Overall Design and Rationale for the Study Design The study will be a prospective, randomized, double- blinded placebo, single center pilot clinical trial. Patients with acute ischemic stroke due to large vessel occlusion undergoing endovascular thrombectomy will be included (please see section II - Protocols, for detailed criteria of inclusion and exclusion). The treatment group will receive 200 mg intravenous/oral minocycline hydrochloride in addition to endovascular thrombectomy for a total of 21 days. The control group will receive standard medical and endovascular care along with a similar looking placebo. Patients will be randomized to the treatment or control group by the Pharmacy eliminating the selection bias. The patient and evaluator will be blind to the allocation of patients further minimizing the bias. Through randomization we expect to achieve two groups that are comparable in their baseline clinical characteristics. Justification of Dose The trial performed by Fagan et al showed minocycline to be safe in patients with acute ischemic stroke at doses as high as 10 mg/kg daily over 72 hours. However, they reported one dose-limiting toxicity being observed at that dose 2. A study by Gordon et al on patients with amyotrophic lateral sclerosis (ALS) showed that minocycline was tolerated well when the dose was at least 300mg daily. However, elevations of nitrogen and liver enzymes were noted over 6-month treatment period 6. On the other hand, when 200-400mg of IV minocycline was used for treatment of infectious disease, 18% of the patients reported at least some adverse effects, half of which were gastrointestinal in nature7. Considering the above studies, we will administer minocycline at a dose of 200 mg per day for 21 days. This dose is lower than the minimal safe dose reported by Fagan et al2 and does not go over the dose used for ALS or infectious diseases that resulted in some adverse effects. The dose has been used in previous clinical trials on stroke and has proven to be safe and effective. Pharmacokinetic studies have shown that minocycline has a half line approaching 24 hours permitting once daily dosing 2. Unlike previous trials which administered minocycline for 5 days our duration is prolonged i.e., 21 days. This is because of the fact that microglia is one of the main targets for minocycline8, 9. Microglia remain active for several days to weeks after an acute ischemic episode9. Therefore, it may be prudent to continue the drug for that duration. End of Study Definition A participant will be considered to have completed the study if he or she has completed all phases of the study's last clinical follow up up-to three months. The trial will be concluded after the last participant has completed a 90 day follow up. II - Protocols Strategies for Recruitment and Retention Patients will be screened upon presentation to the emergency room with symptoms of acute stroke. All patients considered to have acute ischemic strokes undergo a routine non-contrasted head CT with a subsequent CT perfusion and CT angiogram. A neuroradiologist, a stroke neurologist and a neuroendovascular fellow (with a background training in neurosurgery, neurology or radiology) evaluate these three scans immediately. Based on this immediate screen, patients are triaged to appropriate treatment i.e., intravenous thrombolysis and or intra-arterial in endovascular intervention based on CT angiography and CT perfusion imaging demonstrating salvageable brain tissue. We will exclude all patients with intracranial hemorrhage. Patients who meet the eligibility criteria for undergoing endovascular revascularization therapy will be presented the option to enroll in the study. An IRB approved informed consent will be obtained from either the patient if he/she can give consent or from an immediate family member or heath care proxy. Patient will then be randomized to intervention or placebo in 1:1 fashion. The randomization will be performed by pharmacy using interactive web response system. The pharmacy will maintain the coding for the patient and intervention given. Study Population To be eligible for inclusion in the trial patients must meet the following criteria; 1. provision of consent, either by self or authorized representative, willingness and ability to participate in study procedures 2. Acute onset focal neurologic deficit consistent with acute ischemic stroke, or computed tomographic scan consistent with acute cerebral ischemia 3. Age more than 18 years 4. Premorbid Rankin score ≤ 3 5. Treatment with intra-arterial endovascular revascularization methods. 6. Patients should be given first dose of minocycline as soon as possible, latest by 24 hours after the endovascular stroke intervention All individuals meeting any of the exclusion criteria at baseline will be excluded from study participation: 1. Allergy/ Intolerance to tetracycline antibiotics 2. Pregnant women - positive pregnancy test on admission or known to be pregnant 3. ALT or AST > 3 times the upper limit of normal 4. Serum creatinine > 2 mg/dL 5. Patient is participating in another clinical trial at any time during the duration of the study that could confound the treatment or outcomes of this investigation; and/or 6. Has a severe health condition that may potentially result in death within 6 months. Study Intervention Administration Minocycline or placebo will be administered to the patients within two hour before or after the endovascular procedure and continued for 21 days. Endovascular revascularization procedure will be performed as planned. Dosing and Administration Patients randomized to minocycline will receive 200mg administered once a day for 21 days. The first dose will be administered in the emergency room or the angiography suite prior to endovascular intervention or within the first two hours of endovascular stroke intervention. If the patient is considered able to swallow as per the routine swallow test, the study drug will be administered orally as intact capsules. If the patient is considered to be at any risk for aspiration or is unable to swallow based on swallowing evaluation, study drug may be started using intravenous route and later switched to oral or via feeding tube as it becomes available. Acquisition and Accountability Minocycline will be acquired from Kaleida Health Pharmacy. Minocycline and placebo will be prepared and distributed by the pharmacy responsible for providing medicine to the patients in the emergency department and/or angiography suite. Pharmacy shall be responsible for assessing the expiry date of the drug. Formulation, appearance, packaging, and labeling Minocycline 200 mg will be mixed with normal saline and given by IV administration, or provided as capsules for the patient to swallow. The placebo will be packaged in a look-alike wrapping. The placebo will have same color and odor. It will not be possible to differentiate it from the placebo which will have same appearance as the drug. The packaging will be performed by the pharmacy. Product Storage and Stability The drug will be stored at the room temperature in the pharmacy. Discontinuation of Study Intervention If adverse effect is noticed while the patient is admitted, a neurologist will assess the patient and decide on the continuation or discontinuation of the intervention. A form will be filled out by that physician and reported to Dr. Siddiqui who is the PI for this trial. After discharge the patients will be provided a 24 hour emergency line and email of a designated nurse coordinator. The nurse will schedule a visit to the clinic or emergency room. For details on the assessment of adverse events and safety monitoring plan, please see section "Adverse event categorization and safety monitoring". Participant Discontinuation/Withdrawal from the Study Participants are free to withdraw from participation in the study at any time upon request. An investigator may discontinue or withdraw a participant from the study for the following reason; 1. Pregnancy 2. If the neurologist finds any clinical adverse event, laboratory abnormality, or other medical condition or situation occurs such that continued participation in the study would not be in the best interest of the participant. 3. If the participant meets an exclusion criterion (either newly developed or not previously recognized) that precludes further study participation. 4. Participant unable to receive the intervention for more than 72 hours. The reason for participant discontinuation or withdrawal from the study will be recorded on the Case Report Form (CRF). Subjects who sign the informed consent form and are randomized but do not receive the study intervention may be replaced. Subjects who sign the informed consent form, and are randomized and receive the study intervention, and subsequently withdraw, or are withdrawn or discontinued from the study, will not be replaced. Lost to Follow Up A participant will be considered lost to follow-up if he or she fails to return for scheduled three months visit starting from the date of initiation of therapy and is unable to be contacted by the study site staff. The following actions will be taken if a participant fails to return to the clinic for a required study visit: - The site will attempt to contact the participant and reschedule the missed visit within a week of missed appointment and counsel the participant on the importance of maintaining the assigned visit schedule and ascertain if the participant wishes to and/or should continue in the study. - Before a participant is deemed lost to follow-up, the investigator or designee will make every effort to regain contact with the participant (3 telephone calls and a certified letter to the participant's last known mailing address will be dispatched). These contact attempts will be documented in the participant's medical record or study file. - Should the participant continue to be unreachable, he or she will be considered to have withdrawn from the study with a primary reason of lost to follow-up. Follow-up and assessment of clinical outcomes A 24h National Institute of Health Stroke Scale (NIHSS) examination will be recorded. MR imaging will be performed as part of routine care. Subsequent follow-up visits will be scheduled at 7-10 days after discharge, 30 days, and 90 days, and include the modified Rankin Scale (mRS) assessing global disability, the Barthel Index assessing instrumental activities of daily living, the NIHSS exam assessing neurologic deficit. The attending neurologist who will be blind to the treatment group will assess the patients on follow up. Primary outcome The primary study end-point is the degree of disability or dependence at 90 days as assessed by the mRS shift. A global measure of disability, the mRS comprises of seven grades ranging from 0 (no symptoms) to 6 (death). The mRS will be assessed in a formally operationalized manner by use of the Rankin Focused Assessment - Ambulation (RFA-A). The 90-day mRS will be assessed by study personnel certified in the scoring of the mRS using the RFA-A and will be blinded to treatment assignment. Secondary outcomes The study secondary end-points are: 1) NIHSS score at 24h; 2) mRS at discharge and 90 days; 3) Barthel Index at 7,30, and 90 days; 4) volume of cerebral infarction as measured by a CT or MRI scan within 72 hours post-procedure. A routine MRI obtained within 72 hours after intervention and at 90 days will be used to calculate the infarct volume. The change in the size of infarct will be also be compared with the infarct size predicted by the pre procedure CT perfusion imaging. Study safety end-points are: 1) all serious adverse events; 2) symptomatic intracranial hemorrhage; 3) any intracranial hemorrhage; 4) myocardial infarction; 5) liver function; 6) mortality and 7) rate of decompressive craniectomies in each group. NIHSS is a 15-item impairment scale, intended to evaluate neurologic outcome and degree of recovery for patients with stroke. The scale assesses level of consciousness, extraocular movements, visual fields, facial muscle function, extremity strength, sensory function, coordination (ataxia), language (aphasia), speech (dysarthria), and hemi-inattention (neglect)10, 11. The NIHSS was designed to assess differences in interventions in clinical trials, although its use is increasing in patient care as an initial assessment tool and in planning post-acute care disposition10. The BI was developed in 196512 and later modified by Granger and coworkers13 as a scoring technique that measures the patient's performance in 10 activities of daily life. The BI is considered a reliable disability scale for stroke patients. The items can be divided into a group that is related to self-care (feeding, grooming, bathing, dressing, bowel and bladder care, and toilet use) and a group related to mobility (ambulation, transfers, and stair climbing). The maximal score is 100 if 5-point increments are used, indicating that the patient is fully independent in physical functioning. The lowest score is 0, representing a totally dependent bedridden state. Adverse events and safety monitoring Adverse event categorization A clinical events committee will validate and categorize the adverse events. This committee will comprise of three expert physicians. Relatedness categories will include: (1) study disease-related: event clearly attributable to underlying disease state with no temporal relationship to the device, treatment, or medication; (2) concomitant disease-related: event attributable to disease other than the study disease with no temporal relationship to the device, treatment, or medication; (3) IV tPA-related: event clearly attributable to IV tPA medication with no temporal relationship to the device or treatment; (4) procedure-related: event has strong temporal relationship to the procedure or treatment of the device implantation or any user handling; (5) Minocycline related: event has a strong temporal relationship to the minocycline and alternate etiology is less likely; (6) other; and (7) unknown. Patient safety is of paramount importance in this trial, and extensive sets of procedures are in place for monitoring adverse events in the trial. These procedures are as follows: 1. Data Safety Monitoring Board (DSMB). A Data Safety Monitoring Board (DSMB) will meet every 3 months to review the progress of this study (e.g., enrollment, performance) and data on the safety. Before the study begins, the DSMB (in consultation with the study statisticians and principal investigator) will decide on the necessity of an interim analysis, and, if so, the timing of this analysis. Using guidelines established by the committee and the investigators before the study begins, the DSMB may recommend termination of the study if any of the endpoints exceeds pre-established safety thresholds. Additionally, the DSMB may recommend modifications to the protocol if a reversible safety issue is identified. After each meeting, the DSMB Chair will prepare a letter to the study principal investigator, Dr. Adnan Siddiqui, which will describe the safety review that took place at the meeting and that indicates whether any safety concerns exist. 2. Medical Safety Monitor: We have also appointed a safety monitor for the study who will review all adverse events in the study as they occur and consult with the DSMB, if necessary. Before the study begins, the DSMB, after consulting with the study principal investigator and principal statistician will establish a plan for how the monitor will report safety concerns that arise during the trial. 3. Principal Investigator: Dr. Siddiqui will be informed of the DSMB's quarterly assessment of study performance and safety and any other safety issues detected by the Medical Safety Monitor. Additionally, Dr. Siddiqui will monitor any complications, any protocol violations, medication compliance, and risk factor management at the participating sites. If any problems are identified in these areas, Dr. Siddiqui will contact the concerned physicians to rectify the problem. 4. Project Coordinator: Every month, the project coordinator will compile a copy of the adverse event forms to review for events other than primary and secondary endpoints. The purpose of this review is to ensure that these events are recorded and reported and to look for any indications that more serious events may have not been reported. Drug Related Risks Minocycline is associated with a number of adverse reactions for which patients should be carefully monitored. Our plan to monitor patients according to each adverse reaction described in the drug label is listed below. Drug Rash with Eosinophilia and Systemic Symptoms (DRESS): during recruitment patients will be screened for any allergic reactions under the use of tetracycline class drugs in the past, either by direct interview with the patient in case of adequate mental status or interview with the family. If allergic reaction occurs during hospitalization, the drug will be discontinued immediately. Patients will also be monitored with complete blood count every 48h to assess for eosinophilia. If patients are discharged home prior to 21 days and continue receiving the drug, instructions will be given to immediately contact medical help in case of rashes, difficulty breathing, pruritus, edema or any other symptoms suggestive of an allergic reaction. Renal dysfunction: patients will be screened prior to recruitment to exclude those with significant renal function impairment. In those who are enrolled, laboratory assessment of BUN and creatinine levels will be performed every 48h during hospitalization to ensure renal function is under the normal range during treatment period. Photosensitivity: patients will be oriented to avoid exposure to sun while taking minocycline. Central nervous system side-effects (lightheadedness, dizziness, vertigo or symptoms): as part of standard of care, patients who undergo endovascular thrombectomy at our institution are constantly monitored by a team including nurses, advanced care practitioners and physicians. Neurological assessment is performed twice a day during rounds to detect any clinical deterioration in these patients. Hepatotoxicity: patients will be screened prior to recruitment to exclude those with significant liver function impairment and structural compromise. Laboratory assessment of liver enzymes (AST and ALT) and bilirubin will be monitored every 72h during hospitalization. Laboratory tests mentioned above will also be performed at 7-10 days visit. Protection of Patient Data Research material will include the patient's baseline clinical data (i.e., the patient's history and physical findings, medications), and the results of laboratory tests such as brain CT or MR imaging, CT angiography, electrocardiogram, and blood tests performed to determine the cause of the patient's stroke. Tests done during follow-up as part of routine care such as lipid profile, hemoglobin A1C (if the patient is diabetic), brain CT or MR imaging (if a stroke is suspected), and electrocardiogram (if an MI is suspected) and events that occur as part of the follow-up in the study will be recorded. The results of the 24-48-hours MRI and CTP-CTA acquired as part of the study protocol will be collected. Patient data will be recorded on data forms and it will be stored in a secured database. Information collected during the trial that can be identified with an individual patient will remain confidential and will be disclosed only with the patient's permission. Specific care will be taken so that patient identification will not be disclosed inadvertently in publications that result from this trial (e.g., names on published CT or MRI scans will be covered). Sample Size Calculation We based our calculation on the clinical trial conducted by Kohler et al4. In order to achieve 80% power at 5% significance level in the Chi-square test, 62 subjects are required for each group to detect a 20% proportion difference of % mRS ≤ 2 between two groups. Anticipating a loss of follow up of 10% we reached a final sample size of 67 per each group. Statistical analyses A descriptive analysis will performed. Continuous variables with normal distribution will be presented as means and standard deviation while medians and range will be used for skewed data. We will use percentage and proportions to present categorical data. The two groups will be compared for baseline clinical characteristics including age, gender, comorbidities, onset of stroke to intervention delay, NIH score at presentation and pre morbid mRS. We will also compare TICI scores for revascularization in each group. Independent T test will be used to compare continuous variable while chi square will be used to compare categorical data. All the secondary and safety outcomes will also be compared between the groups. Cochran-Mantel-Haenszel test will be conducted for the shift in Rankin scores. mRS will dichotomized into ≤ 2 and > 2 to estimate the proportion of disability free patients in each group. The odds ratio with 95% confidence interval will be calculated for an mRS ≤ 2 for patients on minocycline. A alpha error of more than 0.05 will be considered significant. ;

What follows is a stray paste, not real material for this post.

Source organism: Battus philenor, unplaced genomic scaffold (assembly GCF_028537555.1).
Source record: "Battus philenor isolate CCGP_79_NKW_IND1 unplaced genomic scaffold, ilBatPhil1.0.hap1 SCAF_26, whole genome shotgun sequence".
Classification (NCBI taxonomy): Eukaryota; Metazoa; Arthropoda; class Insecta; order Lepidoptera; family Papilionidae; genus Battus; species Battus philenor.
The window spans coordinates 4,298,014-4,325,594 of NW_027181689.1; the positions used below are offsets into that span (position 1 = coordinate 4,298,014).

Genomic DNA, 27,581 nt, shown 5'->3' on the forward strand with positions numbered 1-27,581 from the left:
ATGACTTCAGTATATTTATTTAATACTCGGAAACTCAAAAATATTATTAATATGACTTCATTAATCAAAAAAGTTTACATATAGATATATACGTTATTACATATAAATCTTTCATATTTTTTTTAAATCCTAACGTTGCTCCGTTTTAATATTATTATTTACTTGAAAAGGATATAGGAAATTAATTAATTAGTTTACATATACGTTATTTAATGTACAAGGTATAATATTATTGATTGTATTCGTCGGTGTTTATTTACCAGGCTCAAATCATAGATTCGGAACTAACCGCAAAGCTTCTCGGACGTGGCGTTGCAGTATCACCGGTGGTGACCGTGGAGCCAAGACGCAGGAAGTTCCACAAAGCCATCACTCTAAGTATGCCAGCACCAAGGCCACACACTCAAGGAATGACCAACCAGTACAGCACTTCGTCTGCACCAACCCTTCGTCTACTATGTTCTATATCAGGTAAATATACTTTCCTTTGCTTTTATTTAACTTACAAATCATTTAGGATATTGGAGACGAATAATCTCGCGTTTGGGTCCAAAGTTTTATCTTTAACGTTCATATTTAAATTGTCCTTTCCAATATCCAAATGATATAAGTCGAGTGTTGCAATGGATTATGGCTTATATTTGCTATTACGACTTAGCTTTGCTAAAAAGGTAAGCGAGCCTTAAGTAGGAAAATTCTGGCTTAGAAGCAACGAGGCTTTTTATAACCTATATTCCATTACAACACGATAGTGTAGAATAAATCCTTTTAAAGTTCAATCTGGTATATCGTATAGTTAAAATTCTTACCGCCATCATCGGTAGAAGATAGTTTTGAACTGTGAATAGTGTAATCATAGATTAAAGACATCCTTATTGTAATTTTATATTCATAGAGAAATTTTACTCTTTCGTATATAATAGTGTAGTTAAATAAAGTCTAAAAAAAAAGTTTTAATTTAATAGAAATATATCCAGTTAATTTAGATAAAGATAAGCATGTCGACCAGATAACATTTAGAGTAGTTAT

Study Design


Related Conditions & MeSH terms


NCT number NCT05367362
Study type Interventional
Source State University of New York at Buffalo
Contact Adnan H Siddiqui, MD PhD
Phone 7162181000
Email [email protected]
Status Not yet recruiting
Phase Phase 2
Start date June 1, 2022
Completion date June 1, 2024